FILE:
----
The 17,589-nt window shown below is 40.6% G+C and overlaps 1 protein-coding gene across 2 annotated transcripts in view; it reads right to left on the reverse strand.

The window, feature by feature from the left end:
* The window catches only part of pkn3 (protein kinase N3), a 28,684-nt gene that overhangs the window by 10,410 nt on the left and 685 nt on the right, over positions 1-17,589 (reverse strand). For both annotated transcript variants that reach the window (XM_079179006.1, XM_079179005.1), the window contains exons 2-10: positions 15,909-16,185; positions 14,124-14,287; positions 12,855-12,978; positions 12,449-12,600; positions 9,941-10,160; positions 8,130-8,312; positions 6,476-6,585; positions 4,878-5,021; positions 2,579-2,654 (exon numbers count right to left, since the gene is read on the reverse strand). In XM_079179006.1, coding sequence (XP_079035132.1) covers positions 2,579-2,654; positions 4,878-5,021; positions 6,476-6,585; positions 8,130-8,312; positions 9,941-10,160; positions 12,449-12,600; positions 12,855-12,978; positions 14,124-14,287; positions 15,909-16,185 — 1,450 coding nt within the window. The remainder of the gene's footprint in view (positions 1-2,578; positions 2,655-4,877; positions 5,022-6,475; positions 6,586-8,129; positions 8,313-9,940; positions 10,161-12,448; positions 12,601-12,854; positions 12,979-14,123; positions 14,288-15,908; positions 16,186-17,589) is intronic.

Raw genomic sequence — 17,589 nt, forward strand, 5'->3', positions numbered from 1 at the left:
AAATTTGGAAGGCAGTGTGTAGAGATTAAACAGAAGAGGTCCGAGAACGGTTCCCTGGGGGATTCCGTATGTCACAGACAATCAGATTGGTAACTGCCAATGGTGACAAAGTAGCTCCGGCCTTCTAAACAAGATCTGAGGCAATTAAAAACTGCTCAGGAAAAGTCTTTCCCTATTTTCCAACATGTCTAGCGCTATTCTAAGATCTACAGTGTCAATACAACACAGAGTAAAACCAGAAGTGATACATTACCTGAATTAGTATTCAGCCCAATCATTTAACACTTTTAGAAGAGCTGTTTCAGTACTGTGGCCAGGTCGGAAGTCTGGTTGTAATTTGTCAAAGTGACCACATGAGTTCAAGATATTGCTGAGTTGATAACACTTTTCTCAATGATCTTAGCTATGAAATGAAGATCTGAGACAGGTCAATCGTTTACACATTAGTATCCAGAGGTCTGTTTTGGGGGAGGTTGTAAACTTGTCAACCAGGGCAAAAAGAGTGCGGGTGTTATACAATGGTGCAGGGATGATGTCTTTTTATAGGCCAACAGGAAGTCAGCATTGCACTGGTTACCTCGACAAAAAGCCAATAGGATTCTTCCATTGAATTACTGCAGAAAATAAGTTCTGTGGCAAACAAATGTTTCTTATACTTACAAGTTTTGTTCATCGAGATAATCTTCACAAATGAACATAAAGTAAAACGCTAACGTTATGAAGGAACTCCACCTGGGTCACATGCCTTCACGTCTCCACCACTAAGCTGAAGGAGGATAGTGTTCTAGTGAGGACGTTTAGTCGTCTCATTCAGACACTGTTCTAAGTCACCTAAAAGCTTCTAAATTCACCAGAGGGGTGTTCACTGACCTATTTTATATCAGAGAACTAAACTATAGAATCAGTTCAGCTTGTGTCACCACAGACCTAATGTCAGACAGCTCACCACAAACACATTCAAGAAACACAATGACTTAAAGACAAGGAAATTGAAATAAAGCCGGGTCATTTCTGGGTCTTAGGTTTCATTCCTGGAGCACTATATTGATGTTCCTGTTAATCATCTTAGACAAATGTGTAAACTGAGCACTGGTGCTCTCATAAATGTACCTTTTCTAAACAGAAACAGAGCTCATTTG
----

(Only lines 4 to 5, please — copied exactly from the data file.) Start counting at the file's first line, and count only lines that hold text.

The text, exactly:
Raw genomic sequence — 17,589 nt, forward strand, 5'->3', positions numbered from 1 at the left:
AAATTTGGAAGGCAGTGTGTAGAGATTAAACAGAAGAGGTCCGAGAACGGTTCCCTGGGGGATTCCGTATGTCACAGACAATCAGATTGGTAACTGCCAATGGTGACAAAGTAGCTCCGGCCTTCTAAACAAGATCTGAGGCAATTAAAAACTGCTCAGGAAAAGTCTTTCCCTATTTTCCAACATGTCTAGCGCTATTCTAAGATCTACAGTGTCAATACAACACAGAGTAAAACCAGAAGTGATACATTACCTGAATTAGTATTCAGCCCAATCATTTAACACTTTTAGAAGAGCTGTTTCAGTACTGTGGCCAGGTCGGAAGTCTGGTTGTAATTTGTCAAAGTGACCACATGAGTTCAAGATATTGCTGAGTTGATAACACTTTTCTCAATGATCTTAGCTATGAAATGAAGATCTGAGACAGGTCAATCGTTTACACATTAGTATCCAGAGGTCTGTTTTGGGGGAGGTTGTAAACTTGTCAACCAGGGCAAAAAGAGTGCGGGTGTTATACAATGGTGCAGGGATGATGTCTTTTTATAGGCCAACAGGAAGTCAGCATTGCACTGGTTACCTCGACAAAAAGCCAATAGGATTCTTCCATTGAATTACTGCAGAAAATAAGTTCTGTGGCAAACAAATGTTTCTTATACTTACAAGTTTTGTTCATCGAGATAATCTTCACAAATGAACATAAAGTAAAACGCTAACGTTATGAAGGAACTCCACCTGGGTCACATGCCTTCACGTCTCCACCACTAAGCTGAAGGAGGATAGTGTTCTAGTGAGGACGTTTAGTCGTCTCATTCAGACACTGTTCTAAGTCACCTAAAAGCTTCTAAATTCACCAGAGGGGTGTTCACTGACCTATTTTATATCAGAGAACTAAACTATAGAATCAGTTCAGCTTGTGTCACCACAGACCTAATGTCAGACAGCTCACCACAAACACATTCAAGAAACACAATGACTTAAAGACAAGGAAATTGAAATAAAGCCGGGTCATTTCTGGGTCTTAGGTTTCATTCCTGGAGCACTATATTGATGTTCCTGTTAATCATCTTAGACAAATGTGTAAACTGAGCACTGGTGCTCTCATAAATGTACCTTTTCTAAACAGAAACAGAGCTCATTTG